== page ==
Open Source Insider

Jun 10 2019   11:49AM GMT

Open source to become a ‘best practice’

Adrian Bridgwater Adrian Bridgwater Profile: Adrian Bridgwater

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There are many magic rings in this world… and none of them should be used lightly. This is true.

It is also true that organisations in every vertical are now having to work hard and find automation streams that they can digitise (on the road to *yawn* digital transformation, obviously) and start to apply AI and machine learning to.

Another key truth lies in the amount of codified best practices that organisations now have the opportunity to lay down.

One we can denote a particular set of workflows in a particular department (or team, or group, or any other collective) to be deemed to be as efficient as possible, then we can lay that process down as a best practice.

Obfuscation

These best practices are often now taken forward as templates for other firms to be able to use (once any user data is appropriately obfuscated and anonymised), especially when the best practice itself is identified under the stewardship of some higher level platform provider.

But there is another way we should think about best practice i.e. we should think about its existence as a necessary part of open business in the digital age.

The existence of open source projects (and the use of open platform technologies) could be regarded as a piece of corporate best practice i.e. firms should directly identify that they do engage with open source, because life in a proprietary-only technology world would always be more restrictive.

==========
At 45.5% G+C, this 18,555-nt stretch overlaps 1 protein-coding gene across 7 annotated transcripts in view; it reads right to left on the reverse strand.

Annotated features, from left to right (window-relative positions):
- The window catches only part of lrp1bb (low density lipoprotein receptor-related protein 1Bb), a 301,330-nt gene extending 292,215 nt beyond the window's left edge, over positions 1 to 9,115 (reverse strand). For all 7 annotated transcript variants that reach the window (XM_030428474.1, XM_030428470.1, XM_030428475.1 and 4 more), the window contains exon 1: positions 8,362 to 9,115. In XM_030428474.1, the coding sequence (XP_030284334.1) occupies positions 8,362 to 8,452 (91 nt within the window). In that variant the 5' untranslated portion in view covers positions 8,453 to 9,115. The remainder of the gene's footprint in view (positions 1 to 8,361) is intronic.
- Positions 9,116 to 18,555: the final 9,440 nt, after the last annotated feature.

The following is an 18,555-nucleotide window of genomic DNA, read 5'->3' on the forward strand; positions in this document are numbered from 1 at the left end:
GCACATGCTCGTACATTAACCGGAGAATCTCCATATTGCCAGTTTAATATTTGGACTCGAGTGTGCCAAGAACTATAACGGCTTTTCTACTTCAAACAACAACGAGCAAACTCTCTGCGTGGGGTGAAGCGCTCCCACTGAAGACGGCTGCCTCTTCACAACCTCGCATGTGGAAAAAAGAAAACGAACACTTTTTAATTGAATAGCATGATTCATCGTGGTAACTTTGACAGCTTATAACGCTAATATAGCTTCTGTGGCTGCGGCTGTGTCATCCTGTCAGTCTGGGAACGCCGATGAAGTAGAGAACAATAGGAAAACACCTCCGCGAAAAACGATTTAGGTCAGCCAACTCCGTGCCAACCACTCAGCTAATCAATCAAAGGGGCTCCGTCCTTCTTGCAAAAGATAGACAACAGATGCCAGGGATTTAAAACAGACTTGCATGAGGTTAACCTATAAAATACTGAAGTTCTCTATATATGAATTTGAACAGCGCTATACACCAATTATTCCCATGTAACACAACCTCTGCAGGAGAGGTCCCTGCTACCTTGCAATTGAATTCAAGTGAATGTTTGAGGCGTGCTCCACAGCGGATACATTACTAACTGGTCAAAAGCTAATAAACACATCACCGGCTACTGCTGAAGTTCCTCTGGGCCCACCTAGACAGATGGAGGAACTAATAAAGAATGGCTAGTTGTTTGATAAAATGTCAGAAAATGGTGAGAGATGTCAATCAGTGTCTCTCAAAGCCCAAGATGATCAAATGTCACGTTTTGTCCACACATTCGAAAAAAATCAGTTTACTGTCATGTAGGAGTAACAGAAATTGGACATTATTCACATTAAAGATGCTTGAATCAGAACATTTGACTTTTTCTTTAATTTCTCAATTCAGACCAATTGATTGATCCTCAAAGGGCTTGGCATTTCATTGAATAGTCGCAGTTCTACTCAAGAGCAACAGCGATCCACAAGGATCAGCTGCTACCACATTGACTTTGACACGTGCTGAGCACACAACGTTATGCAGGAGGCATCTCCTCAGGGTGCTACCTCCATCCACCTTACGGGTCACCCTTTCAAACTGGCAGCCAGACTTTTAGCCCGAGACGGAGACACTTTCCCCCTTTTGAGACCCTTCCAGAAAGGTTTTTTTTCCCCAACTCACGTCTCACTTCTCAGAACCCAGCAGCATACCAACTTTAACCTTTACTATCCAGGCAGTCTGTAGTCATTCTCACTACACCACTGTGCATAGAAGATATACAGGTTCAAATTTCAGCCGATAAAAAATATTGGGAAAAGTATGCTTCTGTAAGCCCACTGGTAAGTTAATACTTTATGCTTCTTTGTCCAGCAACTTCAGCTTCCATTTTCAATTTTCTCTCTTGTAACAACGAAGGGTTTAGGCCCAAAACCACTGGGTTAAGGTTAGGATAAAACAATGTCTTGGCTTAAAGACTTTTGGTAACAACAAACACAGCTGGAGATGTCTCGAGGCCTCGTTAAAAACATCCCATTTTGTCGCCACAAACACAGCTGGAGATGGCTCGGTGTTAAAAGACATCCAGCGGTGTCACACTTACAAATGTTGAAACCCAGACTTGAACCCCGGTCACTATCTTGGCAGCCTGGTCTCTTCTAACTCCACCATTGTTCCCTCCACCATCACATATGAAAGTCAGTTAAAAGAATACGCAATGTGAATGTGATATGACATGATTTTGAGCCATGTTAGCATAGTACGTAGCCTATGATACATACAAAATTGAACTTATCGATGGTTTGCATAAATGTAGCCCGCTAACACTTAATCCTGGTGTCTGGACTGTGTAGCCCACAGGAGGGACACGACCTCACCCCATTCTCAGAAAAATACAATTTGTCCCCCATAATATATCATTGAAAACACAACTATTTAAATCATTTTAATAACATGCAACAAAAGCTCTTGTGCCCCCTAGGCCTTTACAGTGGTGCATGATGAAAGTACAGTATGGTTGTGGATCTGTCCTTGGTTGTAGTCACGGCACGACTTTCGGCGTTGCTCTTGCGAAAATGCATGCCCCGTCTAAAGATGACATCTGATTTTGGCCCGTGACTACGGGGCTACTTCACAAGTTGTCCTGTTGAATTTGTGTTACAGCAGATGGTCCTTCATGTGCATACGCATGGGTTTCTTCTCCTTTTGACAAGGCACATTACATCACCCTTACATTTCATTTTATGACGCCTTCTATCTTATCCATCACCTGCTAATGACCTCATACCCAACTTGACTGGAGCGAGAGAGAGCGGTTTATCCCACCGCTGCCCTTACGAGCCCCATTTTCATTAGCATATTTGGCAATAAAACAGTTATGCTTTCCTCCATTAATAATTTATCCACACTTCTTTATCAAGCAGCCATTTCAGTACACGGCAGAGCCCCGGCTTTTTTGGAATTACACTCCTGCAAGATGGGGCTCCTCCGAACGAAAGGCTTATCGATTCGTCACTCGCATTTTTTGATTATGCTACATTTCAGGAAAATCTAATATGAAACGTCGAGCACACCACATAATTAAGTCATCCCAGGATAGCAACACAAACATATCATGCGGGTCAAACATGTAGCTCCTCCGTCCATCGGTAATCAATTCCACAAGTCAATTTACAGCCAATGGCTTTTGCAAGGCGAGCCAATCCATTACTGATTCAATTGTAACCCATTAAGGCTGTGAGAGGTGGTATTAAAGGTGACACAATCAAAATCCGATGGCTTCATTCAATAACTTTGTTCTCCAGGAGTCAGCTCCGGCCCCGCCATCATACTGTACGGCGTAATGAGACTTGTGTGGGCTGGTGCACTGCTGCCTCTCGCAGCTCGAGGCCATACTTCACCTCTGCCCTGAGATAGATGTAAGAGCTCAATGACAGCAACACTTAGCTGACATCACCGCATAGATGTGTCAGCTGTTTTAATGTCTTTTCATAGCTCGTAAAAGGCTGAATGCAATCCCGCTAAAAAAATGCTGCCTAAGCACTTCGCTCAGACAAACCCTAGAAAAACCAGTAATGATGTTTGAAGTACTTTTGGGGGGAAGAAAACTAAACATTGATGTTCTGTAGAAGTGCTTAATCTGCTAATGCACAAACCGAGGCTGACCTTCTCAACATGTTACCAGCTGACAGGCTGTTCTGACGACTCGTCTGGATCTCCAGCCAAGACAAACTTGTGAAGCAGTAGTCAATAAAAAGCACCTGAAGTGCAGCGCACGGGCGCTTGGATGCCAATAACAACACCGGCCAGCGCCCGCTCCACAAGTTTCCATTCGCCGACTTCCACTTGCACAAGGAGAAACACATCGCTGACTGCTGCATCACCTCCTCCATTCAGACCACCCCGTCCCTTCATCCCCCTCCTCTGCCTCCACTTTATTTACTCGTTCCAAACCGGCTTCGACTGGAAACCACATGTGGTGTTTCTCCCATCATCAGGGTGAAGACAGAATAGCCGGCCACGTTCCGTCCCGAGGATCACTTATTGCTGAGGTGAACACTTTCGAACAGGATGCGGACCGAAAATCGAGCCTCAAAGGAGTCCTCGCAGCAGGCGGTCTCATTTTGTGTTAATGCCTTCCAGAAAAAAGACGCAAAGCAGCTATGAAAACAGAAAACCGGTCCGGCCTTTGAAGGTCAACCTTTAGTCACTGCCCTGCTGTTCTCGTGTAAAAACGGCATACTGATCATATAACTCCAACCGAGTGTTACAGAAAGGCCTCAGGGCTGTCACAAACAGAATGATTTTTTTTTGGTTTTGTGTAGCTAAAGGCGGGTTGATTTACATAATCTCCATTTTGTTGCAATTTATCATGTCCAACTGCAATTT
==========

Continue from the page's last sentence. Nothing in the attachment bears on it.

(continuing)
This is part of the suggestion that comes out of a new survey undertaken by  The New Stack and The Linux Foundation (via the TODO Group).

According to the report, “By implementing open source best practices, organisations are helping developers become both more productive and more structured in how they manage the often abundant open source software their businesses rely on.”

Almost 800 people were surveyed and around half we developers.

Wot no open source?

We’re not quite at the stage where people will refuse to take a job at a particular company based upon whether or not an organisation can evidence a substantial use of open source technologies — but we do know that that type of ethical concern is right up there for millennials and the Generation-Z workers just starting work now at the end of the current decade — so this could (and arguably should) be a trend to look out for.

 

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